I know it may sound a little odd or a tad obsessive but I have
to confess that I have a bit of a thing for chairs. At one point I
had 27 chairs nestled and squeezed into every available space
in the apartment, including 5 stacked in the wardrobe in the
spare (read storage) room.
A chair is a thing of great beauty, and comfort too if that’s
important to you. Chairs come in all sorts of shapes and
sizes, they are also made out of a plethora of materials.
It’s hard to beat a well designed seat, and when it comes
to great Australian designs it’s hard to go past household
names such as Grant Featherston, Clement Meadmore,
Gordon Andrews and Douglas Snelling.
It’s worth noting that outside of the mainstream were another
group of cabinetmakers producing modernist furniture, but with
a strong European flavour. The furniture of Schulim Krimper,
a craftsman who arrived in Melbourne, Australia in 1939,
is well represented in public galleries and private collections.
Although Krimper’s furniture is highly prized and outside
of the price range of many collectors, his Melbourne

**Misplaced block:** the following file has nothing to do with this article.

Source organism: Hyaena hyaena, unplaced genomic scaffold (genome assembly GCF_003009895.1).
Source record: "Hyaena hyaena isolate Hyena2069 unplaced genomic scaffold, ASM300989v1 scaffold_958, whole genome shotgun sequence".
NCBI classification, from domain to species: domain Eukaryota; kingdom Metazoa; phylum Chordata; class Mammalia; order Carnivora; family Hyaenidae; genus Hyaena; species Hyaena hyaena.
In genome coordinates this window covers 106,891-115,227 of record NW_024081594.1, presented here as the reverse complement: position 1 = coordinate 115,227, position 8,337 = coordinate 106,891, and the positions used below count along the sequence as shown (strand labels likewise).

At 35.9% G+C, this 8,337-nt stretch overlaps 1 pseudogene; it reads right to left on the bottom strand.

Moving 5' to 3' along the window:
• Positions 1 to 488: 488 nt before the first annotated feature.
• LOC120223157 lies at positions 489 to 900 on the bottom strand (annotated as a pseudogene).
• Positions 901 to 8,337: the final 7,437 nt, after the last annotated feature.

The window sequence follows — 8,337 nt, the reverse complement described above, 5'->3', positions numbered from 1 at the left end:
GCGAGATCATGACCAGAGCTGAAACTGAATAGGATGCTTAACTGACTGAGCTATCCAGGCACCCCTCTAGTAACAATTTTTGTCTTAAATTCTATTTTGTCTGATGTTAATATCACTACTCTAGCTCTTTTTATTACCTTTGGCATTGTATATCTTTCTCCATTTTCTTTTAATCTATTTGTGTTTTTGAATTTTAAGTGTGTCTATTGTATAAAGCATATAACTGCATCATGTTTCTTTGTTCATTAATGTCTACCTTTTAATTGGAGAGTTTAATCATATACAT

contempories such as Gerrard and Isobel Doube,
Rosando Bros, and Dario Zoureff present real opportunities
for lovers of Australian post-war furniture.
Look out for the characteristic wishbone legs on Rosando
lounge suites, or the beautiful hardwood timbers favoured
by Zoureff. My partner and I recently picked up a Zoureff
1950’s nest of tables for far less than what you would pay
at a department store for an inferior particle board product.
Apart from the above mentioned designers there were loads
of furniture makers and small factories who operated
throughout the post-war period. Infact, some of my favorite
pieces have been made by unknown designers.
Australian post-war Furniture may not be as popular as the
the American and Scandinavian furniture designs, but it
does offer something quite unique, and that’s a chance to
enjoy modernist designs, help the environment by
recycling existing pieces, and preserve our design heritage
from the comfort of a beautiful chair.